1984 28 MIL 160 702 624 105 186 27 7 16 80 14 4 67 67 .298 .362 .441 .803 126 *6D
1985 29 MIL 122 527 466 76 129 26 3 15 68 10 4 49 56 .277 .342 .442 .784 114 78D/3
1986 30 MIL 140 595 522 82 163 31 7 9 46 14 5 62 73 .312 .388 .450 .838 125 *8/D3
1987 31 MIL 158 723 635 99 198 25 9 21 103 19 9 76 94 .312 .384 .479 .862 125 *8/D
1988 32 MIL 162 696 621 92 190 38 11 13 91 22 4 63 63 .306 .369 .465 .834 132 *8/D
1989 33 MIL 160 690 614 101 195 38 9 21 103 19 3 63 71 .318 .384 .511 .896 152 *8D
1990 34 MIL 158 683 587 98 145 17 5 17 77 15 8 78 89 .247 .337 .380 .717 102 *8/D
1991 35 MIL 130 571 503 66 131 20 4 10 77 6 4 54 79 .260 .332 .376 .707 98 *8D
1992 36 MIL 150 629 557 71 147 40 3 8 77 15 6 53 81 .264 .325 .390 .714 101 *8D
1993 37 MIL 127 514 454 62 117 25 3 8 51 9 2 44 93 .258 .326 .379 .705 90 *8/3D
20 Seasons 2856 12249 11008 1632 3142 583 126 251 1406 271 105 966 1350 .285 .342 .430 .772 115
162 Game Avg. 162 695 624 93 178 33 7 14 80 15 6 55 77 .285 .342 .430 .772 115
Provided by Baseball-Reference.com: View Original Table
Generated 5/11/2010.

A Hall-of-Famer with 20 seasons of .285/.342/.430 with a .344 wOBA, mostly at SS. Amazing, really. While 1988 didn’t rival either of Yount’s two MVP seasons (1982, 1989) or his MVP-caliber 1983 season, it was probably his fourth-best season, posting a .371 wOBA.
It was at that point the third ever cycle for the Brew Crew, but without question the most unsurprising. It would be more surprising if Yount had never hit for the cycle. One Gerut.

Rating

Paul Molitor, May 15, 1991 at Minnesota Twins

Year Age Tm G PA AB R H 2B 3B HR RBI SB CS BB SO BA OBP SLG OPS OPS+ Pos
1978 21 MIL 125 556 521 73 142 26 4 6 45 30 12 19 54 .273 .301 .372 .673 89 46/D5
1979 22 MIL 140 645 584 88 188 27 16 9 62 33 13 48 48 .322 .372 .469 .842 126 *46/D
1980 23 MIL 111 512 450 81 137 29 2 9 37 34 7 48 48 .304 .372 .438 .809 125 46/D5
1981 24 MIL 64 284 251 45 67 11 0 2 19 10 6 25 29 .267 .341 .335 .675 100 8D/9
1982 25 MIL 160 751 666 136 201 26 8 19 71 41 9 69 93 .302 .366 .450 .816 129 *5/D6
1983 26 MIL 152 682 608 95 164 28 6 15 47 41 8 59 74 .270 .333 .410 .743 110 *5/D
1984 27 MIL 13 49 46 3 10 1 0 0 6 1 0 2 8 .217 .245 .239 .484 38 /5D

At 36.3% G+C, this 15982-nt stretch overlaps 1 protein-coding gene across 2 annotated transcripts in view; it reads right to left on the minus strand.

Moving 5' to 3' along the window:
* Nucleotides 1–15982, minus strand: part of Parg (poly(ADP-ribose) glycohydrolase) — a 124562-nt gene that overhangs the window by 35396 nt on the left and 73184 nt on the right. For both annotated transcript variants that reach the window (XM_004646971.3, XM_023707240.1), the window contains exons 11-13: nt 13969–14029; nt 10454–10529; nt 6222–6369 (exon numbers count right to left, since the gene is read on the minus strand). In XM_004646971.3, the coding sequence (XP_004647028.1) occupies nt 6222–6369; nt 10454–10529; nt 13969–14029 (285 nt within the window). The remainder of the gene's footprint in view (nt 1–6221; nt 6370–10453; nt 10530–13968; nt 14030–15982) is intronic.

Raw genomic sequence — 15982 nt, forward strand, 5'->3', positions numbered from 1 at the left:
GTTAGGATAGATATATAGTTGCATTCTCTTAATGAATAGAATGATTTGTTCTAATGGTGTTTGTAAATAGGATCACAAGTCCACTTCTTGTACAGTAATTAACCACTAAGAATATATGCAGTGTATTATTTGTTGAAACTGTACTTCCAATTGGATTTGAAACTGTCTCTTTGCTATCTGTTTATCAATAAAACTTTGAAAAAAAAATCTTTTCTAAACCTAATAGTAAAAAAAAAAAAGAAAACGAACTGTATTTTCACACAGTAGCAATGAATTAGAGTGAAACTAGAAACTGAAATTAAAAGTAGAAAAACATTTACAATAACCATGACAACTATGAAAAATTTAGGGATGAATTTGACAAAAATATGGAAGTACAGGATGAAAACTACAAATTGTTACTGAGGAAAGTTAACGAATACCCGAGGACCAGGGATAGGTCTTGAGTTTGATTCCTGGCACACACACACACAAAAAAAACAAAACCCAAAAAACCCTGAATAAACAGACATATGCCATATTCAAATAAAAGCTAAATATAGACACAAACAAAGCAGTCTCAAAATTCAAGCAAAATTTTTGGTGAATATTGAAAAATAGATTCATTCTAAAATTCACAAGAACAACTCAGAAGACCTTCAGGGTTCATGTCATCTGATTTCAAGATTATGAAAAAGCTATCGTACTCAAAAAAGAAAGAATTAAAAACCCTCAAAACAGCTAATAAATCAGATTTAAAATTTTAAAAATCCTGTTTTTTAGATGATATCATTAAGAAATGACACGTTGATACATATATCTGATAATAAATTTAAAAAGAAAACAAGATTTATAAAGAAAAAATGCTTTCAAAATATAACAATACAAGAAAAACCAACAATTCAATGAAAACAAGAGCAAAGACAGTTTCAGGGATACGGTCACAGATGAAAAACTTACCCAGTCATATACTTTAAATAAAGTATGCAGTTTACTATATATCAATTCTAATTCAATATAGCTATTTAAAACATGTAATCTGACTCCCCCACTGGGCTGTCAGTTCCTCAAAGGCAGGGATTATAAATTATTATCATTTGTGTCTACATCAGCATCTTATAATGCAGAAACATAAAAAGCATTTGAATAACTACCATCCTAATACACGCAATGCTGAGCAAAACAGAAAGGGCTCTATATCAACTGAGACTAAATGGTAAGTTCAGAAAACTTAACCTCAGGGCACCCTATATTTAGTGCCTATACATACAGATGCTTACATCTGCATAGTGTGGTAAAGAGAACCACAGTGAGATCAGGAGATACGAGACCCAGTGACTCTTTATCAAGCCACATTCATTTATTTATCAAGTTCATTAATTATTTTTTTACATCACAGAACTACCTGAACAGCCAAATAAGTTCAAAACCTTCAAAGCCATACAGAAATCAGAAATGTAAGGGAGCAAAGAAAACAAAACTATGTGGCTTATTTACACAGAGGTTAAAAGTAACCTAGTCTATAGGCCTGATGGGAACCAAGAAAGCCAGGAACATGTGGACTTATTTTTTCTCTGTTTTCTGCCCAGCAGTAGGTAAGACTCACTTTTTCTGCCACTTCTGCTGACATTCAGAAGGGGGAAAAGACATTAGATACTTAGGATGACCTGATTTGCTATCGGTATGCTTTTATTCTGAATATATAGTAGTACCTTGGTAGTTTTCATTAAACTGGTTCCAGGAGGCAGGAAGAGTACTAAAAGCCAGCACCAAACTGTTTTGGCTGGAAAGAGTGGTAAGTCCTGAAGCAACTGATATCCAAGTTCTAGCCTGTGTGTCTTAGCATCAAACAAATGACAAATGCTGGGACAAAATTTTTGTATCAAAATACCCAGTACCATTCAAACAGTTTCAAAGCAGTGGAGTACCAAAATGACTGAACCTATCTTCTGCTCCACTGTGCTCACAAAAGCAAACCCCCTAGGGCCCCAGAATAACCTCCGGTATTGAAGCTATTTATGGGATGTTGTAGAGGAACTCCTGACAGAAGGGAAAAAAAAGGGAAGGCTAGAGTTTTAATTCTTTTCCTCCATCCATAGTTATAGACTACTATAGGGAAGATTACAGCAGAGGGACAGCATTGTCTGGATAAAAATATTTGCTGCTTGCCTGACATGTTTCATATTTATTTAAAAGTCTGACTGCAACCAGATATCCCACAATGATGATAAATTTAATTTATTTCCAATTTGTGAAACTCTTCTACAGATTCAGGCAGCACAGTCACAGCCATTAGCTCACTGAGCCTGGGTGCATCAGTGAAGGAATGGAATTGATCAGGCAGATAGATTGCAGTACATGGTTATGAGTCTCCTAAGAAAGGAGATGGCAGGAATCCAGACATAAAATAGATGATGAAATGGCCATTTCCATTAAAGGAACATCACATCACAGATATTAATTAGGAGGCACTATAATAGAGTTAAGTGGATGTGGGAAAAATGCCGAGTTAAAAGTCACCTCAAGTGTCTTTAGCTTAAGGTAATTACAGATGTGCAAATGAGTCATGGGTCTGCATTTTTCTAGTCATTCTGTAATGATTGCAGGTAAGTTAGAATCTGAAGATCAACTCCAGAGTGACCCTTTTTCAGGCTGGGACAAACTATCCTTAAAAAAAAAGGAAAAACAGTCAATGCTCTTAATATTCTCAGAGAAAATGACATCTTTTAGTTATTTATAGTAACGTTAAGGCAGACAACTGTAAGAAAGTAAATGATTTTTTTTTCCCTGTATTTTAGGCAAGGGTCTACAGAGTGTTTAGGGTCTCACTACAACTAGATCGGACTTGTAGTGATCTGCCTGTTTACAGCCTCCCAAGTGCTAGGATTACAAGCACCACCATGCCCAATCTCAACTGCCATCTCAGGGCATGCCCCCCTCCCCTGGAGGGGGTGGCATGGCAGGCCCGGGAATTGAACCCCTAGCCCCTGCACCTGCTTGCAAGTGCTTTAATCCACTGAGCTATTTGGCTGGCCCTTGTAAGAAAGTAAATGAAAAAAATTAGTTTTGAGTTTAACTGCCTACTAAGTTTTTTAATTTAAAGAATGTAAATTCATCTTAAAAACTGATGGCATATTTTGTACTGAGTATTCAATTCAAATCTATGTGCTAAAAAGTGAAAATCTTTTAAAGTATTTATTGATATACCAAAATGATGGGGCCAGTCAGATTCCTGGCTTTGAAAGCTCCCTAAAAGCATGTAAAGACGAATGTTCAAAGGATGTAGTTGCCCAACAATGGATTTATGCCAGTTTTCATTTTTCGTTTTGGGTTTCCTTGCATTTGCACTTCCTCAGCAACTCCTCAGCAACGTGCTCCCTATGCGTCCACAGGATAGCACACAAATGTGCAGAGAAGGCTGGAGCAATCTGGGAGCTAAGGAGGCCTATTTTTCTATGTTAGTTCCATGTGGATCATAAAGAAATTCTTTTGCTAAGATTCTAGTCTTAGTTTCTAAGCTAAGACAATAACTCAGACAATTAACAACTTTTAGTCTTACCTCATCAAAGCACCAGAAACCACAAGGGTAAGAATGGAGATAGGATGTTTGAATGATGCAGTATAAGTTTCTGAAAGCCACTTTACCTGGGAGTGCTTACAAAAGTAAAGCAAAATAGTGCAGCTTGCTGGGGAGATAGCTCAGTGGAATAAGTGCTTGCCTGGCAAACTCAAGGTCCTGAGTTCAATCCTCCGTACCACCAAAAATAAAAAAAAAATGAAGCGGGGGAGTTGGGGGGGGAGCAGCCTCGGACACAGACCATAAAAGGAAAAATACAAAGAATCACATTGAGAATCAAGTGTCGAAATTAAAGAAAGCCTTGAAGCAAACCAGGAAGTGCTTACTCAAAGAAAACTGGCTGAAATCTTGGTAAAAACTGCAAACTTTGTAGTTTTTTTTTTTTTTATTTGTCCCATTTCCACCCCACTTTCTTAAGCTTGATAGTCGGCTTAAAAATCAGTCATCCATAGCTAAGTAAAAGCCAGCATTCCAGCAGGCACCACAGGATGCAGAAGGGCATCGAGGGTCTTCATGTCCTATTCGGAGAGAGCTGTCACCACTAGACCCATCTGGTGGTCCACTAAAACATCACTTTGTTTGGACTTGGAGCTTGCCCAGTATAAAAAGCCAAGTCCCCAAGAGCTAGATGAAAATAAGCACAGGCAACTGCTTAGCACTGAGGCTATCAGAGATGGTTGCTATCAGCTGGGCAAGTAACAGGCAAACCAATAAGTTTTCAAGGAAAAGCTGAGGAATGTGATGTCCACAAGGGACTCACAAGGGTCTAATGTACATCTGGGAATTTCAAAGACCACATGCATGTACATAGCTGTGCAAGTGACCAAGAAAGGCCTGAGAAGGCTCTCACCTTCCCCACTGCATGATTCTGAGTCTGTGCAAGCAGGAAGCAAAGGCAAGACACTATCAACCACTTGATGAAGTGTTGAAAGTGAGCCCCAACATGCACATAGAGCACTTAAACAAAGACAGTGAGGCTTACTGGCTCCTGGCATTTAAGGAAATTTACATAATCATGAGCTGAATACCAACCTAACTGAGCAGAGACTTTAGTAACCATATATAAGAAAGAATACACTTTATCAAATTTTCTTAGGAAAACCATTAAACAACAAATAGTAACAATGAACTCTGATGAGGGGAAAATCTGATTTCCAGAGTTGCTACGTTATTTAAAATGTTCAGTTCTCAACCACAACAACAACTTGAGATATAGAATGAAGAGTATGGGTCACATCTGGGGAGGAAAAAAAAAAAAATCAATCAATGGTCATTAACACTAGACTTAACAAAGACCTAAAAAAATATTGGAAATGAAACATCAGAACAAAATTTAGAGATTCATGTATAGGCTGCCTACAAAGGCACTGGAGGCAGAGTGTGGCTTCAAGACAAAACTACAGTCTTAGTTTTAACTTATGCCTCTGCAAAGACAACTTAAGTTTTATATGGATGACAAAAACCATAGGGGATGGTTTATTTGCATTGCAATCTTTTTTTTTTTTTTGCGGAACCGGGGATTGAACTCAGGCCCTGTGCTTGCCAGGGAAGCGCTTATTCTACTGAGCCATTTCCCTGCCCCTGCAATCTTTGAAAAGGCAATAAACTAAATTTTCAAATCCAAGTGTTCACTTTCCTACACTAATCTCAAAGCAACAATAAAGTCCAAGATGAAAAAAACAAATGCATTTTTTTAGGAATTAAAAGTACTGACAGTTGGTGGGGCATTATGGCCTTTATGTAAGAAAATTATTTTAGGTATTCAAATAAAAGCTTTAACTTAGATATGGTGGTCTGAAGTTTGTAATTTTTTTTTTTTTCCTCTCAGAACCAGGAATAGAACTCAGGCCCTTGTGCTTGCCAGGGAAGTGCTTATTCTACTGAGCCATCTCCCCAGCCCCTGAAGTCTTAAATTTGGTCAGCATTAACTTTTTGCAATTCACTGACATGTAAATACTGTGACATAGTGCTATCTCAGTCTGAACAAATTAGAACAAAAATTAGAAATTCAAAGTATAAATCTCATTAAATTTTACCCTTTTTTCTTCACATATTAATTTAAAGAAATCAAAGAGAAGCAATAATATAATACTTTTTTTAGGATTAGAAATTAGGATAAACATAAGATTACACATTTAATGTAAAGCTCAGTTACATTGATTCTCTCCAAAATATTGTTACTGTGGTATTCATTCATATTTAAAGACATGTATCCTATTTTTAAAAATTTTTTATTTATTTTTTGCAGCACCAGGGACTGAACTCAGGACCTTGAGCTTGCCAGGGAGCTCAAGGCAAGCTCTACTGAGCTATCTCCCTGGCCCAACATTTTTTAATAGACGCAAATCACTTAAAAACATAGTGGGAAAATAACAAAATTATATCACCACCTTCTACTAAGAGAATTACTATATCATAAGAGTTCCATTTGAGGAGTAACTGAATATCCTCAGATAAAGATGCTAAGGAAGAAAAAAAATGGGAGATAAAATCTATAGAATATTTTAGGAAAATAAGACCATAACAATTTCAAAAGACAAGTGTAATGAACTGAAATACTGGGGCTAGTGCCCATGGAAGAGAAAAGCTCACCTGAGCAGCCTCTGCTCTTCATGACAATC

1985 28 MIL 140 642 576 93 171 28 3 10 48 21 7 54 80 .297 .356 .408 .764 109 *5/D
1986 29 MIL 105 482 437 62 123 24 6 9 55 20 5 40 81 .281 .340 .426 .765 105 5D/7
1987 30 MIL 118 542 465 114 164 41 5 16 75 45 10 69 67 .353 .438 .566 1.003 161 D54
1988 31 MIL 154 690 609 115 190 34 6 13 60 41 10 71 54 .312 .384 .452 .836 133 5D/4
1989 32 MIL 155 696 615 84 194 35 4 11 56 27 11 64 67 .315 .379 .439 .818 132 *5D4
1990 33 MIL 103 458 418 64 119 27 6 12 45 18 3 37 51 .285 .343 .464 .807 125 43/D5
1991 34 MIL 158 749 665 133 216 32 13 17 75 19 8 77 62 .325 .399 .489 .888 147 *D3
1992 35 MIL 158 700 609 89 195 36 7 12 89 31 6 73 66 .320 .389 .461 .851 139 D3
1993 36 TOR 160 725 636 121 211 37 5 22 111 22 4 77 71 .332 .402 .509 .911 143 *D3
1994 37 TOR 115 515 454 86 155 30 4 14 75 20 0 55 48 .341 .410 .518 .927 138 *D/3
1995 38 TOR 130 598 525 63 142 31 2 15 60 12 0 61 57 .270 .350 .423 .772 101 *D
1996 39 MIN 161 728 660 99 225 41 8 9 113 18 6 56 72 .341 .390 .468 .858 116 *D3
1997 40 MIN 135 597 538 63 164 32 4 10 89 11 4 45 73 .305 .351 .435 .786 104 *D3
1998 41 MIN 126 559 502 75 141 29 5 4 69 9 2 45 41 .281 .335 .382 .718 86 *D/3
21 Seasons 2683 12160 10835 1782 3319 605 114 234 1307 504 131 1094 1244 .306 .369 .448 .817 122
162 Game Avg. 162 734 654 108 200 37 7 14 79 30 8 66 75 .306 .369 .448 .817 122
Provided by Baseball-Reference.com: View Original Table
Generated 5/11/2010.

By 1991, Molitor was predominantly a DH who occasionally played 1B. A career .306/.369/.448 with a .366 wOBA, “The Ignitor” was well on his way to the Hall of Fame as the ultimate contact hitter, not walking very often, but rarely striking out as well. With the exception of Molitor’s 1987 season, ’91 was probably his best season, highlighted by his cycle against his future team, almost 19 years ago to the day.
With Yount, Molitor is the best player in team history and even better equipped to hit for the cycle, as he had tons of speed and was a strong triples hitter, averaging seven per 162 games over his career. If Yount gets one Gerut, Molitor gets a half-Gerut.

Rating

Chad Moeller, April 27, 2004 vs. Cincinnati Reds

Year Age Tm G PA AB R H 2B 3B HR RBI SB CS BB SO BA OBP SLG OPS OPS+ Pos
2000 25 MIN 48 139 128 13 27 3 1 1 9 1 0 9 33 .211 .261 .273 .534 34 2